The United States (US), Japan and Europe have a long history of tall building construction and as a result have developed characteristic and comprehensive seismic design philosophies. Their tall buildings have proven to exhibit good seismic performances during strong earthquakes. Various comparisons have been performed between the seismic design codes of the US, Japan, Europe and China. These include comparing the site classifications and the lateral earthquake loads in different codes (Luo and Wang, 2004, 2006; Duan and Hueste, 2012; Song and Zheng, 2012; Zhao and Jiang, 2012); comparing the reinforcement design, detailing and ductility of concrete members in earthquake-resistant structures (Zhuang and Li, 2006; Sun et al., 2011; Bai and Au, 2013a, b); as well as comparing the deflection limits of tall buildings (Smith, 2011), the load combinations (Guan, 2012) and the near-fault effect factors (Zhou and Fang, 2012). In addition, the seismic design codes were also compared between China and other countries, such as New Zealand (Dong, 2011) and Canada (Zhang and Christopoulos, 2011). Despite of the above research efforts, most of these comparative studies mainly focused on several design parameters, a design formula or a particular phase within the entire seismic design procedure. Such are insufficient to fully evaluate the design philosophies and the safety margins of different design codes, because the seismic performance of a structure is governed by the entire system of seismic design codes. Therefore, an effective research methodology should involve selecting a building with a specified seismic design objective, designing it based on different code systems and then comparing the performances of the different designs. In this regard, only limited studies (Tang et al., 2013) have been conducted to date.

In view of the above, this study aims to conduct a case study to comprehensively compare the design outcomes resulted from the entire systems of the Chinese and the US seismic design codes. Subsequently, the major differences between the two outcomes are identified and discussed. A typical reinforced concrete (RC) frame-core tube tall building, which is a widely used structural form in both China and the US, is selected to conduct the case study. The building, originally designed using the US seismic design code, is firstly re-designed according to the Chinese seismic design code based on the information provided by the Pacific Earthquake Engineering Research Center (PEER) (Moehle et al., 2011). Secondly, the member dimensions, the dynamic characteristics, the seismic design forces and the material consumptions of the two designs are compared in some detail. Subsequently, nonlinear finite element models of both designs are established to evaluate their seismic performances under different earthquake intensities.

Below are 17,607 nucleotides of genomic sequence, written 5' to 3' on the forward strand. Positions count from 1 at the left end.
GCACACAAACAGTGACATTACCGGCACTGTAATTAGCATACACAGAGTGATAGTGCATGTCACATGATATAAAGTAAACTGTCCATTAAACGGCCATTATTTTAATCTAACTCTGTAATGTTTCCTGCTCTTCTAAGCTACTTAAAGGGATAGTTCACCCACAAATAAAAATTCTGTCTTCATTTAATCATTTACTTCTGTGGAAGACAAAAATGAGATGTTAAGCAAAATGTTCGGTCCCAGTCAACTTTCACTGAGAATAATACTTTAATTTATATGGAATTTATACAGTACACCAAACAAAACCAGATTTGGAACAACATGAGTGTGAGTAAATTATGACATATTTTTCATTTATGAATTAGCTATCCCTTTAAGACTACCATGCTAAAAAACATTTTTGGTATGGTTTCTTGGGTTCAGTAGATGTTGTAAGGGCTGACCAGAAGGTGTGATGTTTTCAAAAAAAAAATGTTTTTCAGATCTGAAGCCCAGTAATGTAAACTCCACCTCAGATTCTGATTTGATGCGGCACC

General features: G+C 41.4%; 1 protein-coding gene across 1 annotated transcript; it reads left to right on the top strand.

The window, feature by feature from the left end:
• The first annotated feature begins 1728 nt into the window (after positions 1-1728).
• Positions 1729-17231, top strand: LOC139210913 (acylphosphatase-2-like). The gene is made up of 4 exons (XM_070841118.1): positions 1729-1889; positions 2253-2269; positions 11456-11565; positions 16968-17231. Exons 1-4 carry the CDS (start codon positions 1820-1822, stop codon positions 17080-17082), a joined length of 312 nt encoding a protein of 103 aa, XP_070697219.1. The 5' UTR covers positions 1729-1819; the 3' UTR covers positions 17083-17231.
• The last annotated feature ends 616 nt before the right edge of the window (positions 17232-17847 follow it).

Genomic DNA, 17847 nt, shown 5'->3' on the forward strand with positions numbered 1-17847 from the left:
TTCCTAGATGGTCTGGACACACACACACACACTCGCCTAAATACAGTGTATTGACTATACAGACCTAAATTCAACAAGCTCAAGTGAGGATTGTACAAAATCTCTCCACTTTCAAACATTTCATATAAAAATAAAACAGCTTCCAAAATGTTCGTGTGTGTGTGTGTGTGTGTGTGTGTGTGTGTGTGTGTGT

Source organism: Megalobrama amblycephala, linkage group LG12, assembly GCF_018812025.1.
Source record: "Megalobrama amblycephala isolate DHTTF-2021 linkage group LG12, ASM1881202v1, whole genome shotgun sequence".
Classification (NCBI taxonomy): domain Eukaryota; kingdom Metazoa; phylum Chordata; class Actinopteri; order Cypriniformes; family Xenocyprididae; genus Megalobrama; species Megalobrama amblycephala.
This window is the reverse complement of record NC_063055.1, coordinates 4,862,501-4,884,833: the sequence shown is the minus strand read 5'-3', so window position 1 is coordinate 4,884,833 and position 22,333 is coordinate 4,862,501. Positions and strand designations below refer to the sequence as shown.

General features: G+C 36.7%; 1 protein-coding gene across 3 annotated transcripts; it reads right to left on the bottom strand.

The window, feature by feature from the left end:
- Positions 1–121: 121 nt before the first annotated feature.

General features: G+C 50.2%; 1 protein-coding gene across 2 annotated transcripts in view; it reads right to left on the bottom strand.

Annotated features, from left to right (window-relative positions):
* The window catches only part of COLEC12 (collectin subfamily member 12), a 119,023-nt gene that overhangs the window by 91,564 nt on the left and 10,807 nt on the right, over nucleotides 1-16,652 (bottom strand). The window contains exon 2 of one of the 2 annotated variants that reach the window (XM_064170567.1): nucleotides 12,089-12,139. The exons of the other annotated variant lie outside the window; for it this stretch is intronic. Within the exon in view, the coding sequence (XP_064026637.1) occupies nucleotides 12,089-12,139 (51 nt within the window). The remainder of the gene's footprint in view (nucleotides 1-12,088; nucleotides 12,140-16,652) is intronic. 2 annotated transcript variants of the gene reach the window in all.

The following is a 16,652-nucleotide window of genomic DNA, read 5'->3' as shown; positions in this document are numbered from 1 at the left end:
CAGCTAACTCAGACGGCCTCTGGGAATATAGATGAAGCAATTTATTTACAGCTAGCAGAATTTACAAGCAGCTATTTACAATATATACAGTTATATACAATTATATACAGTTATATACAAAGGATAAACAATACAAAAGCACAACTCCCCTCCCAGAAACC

2. Background Information for the Case Study

To evaluate and improve performance-based seismic designs of tall buildings, PEER launched the Tall Buildings Initiative (TBI) research program in 2006. A case study project on tall buildings (Moehle et al., 2011) was conducted as part of the TBI program. One of such buildings is an RC frame-core tube structure, Building 2A, which can be served as a representative benchmark.

Located in Los Angeles, Building 2A is a 42-story residential building including a 6.1-m tall penthouse on the top and four stories below the ground. The total height of the building is 141.8 m above the ground. Figure 1a reproduces the three-dimensional (3D) view and the typical floor plan of Building 2A as presented in the published report of Moehle et al. (2011). In this report, Building 2A was designed based on the International Building Code (IBC) (ICC, 2006), which requires the use of ASCE 7-05 (ASCE, 2005) and ACI 318-08 (ACI, 2008). Table 1 summarizes the seismic design parameters used for Building 2A.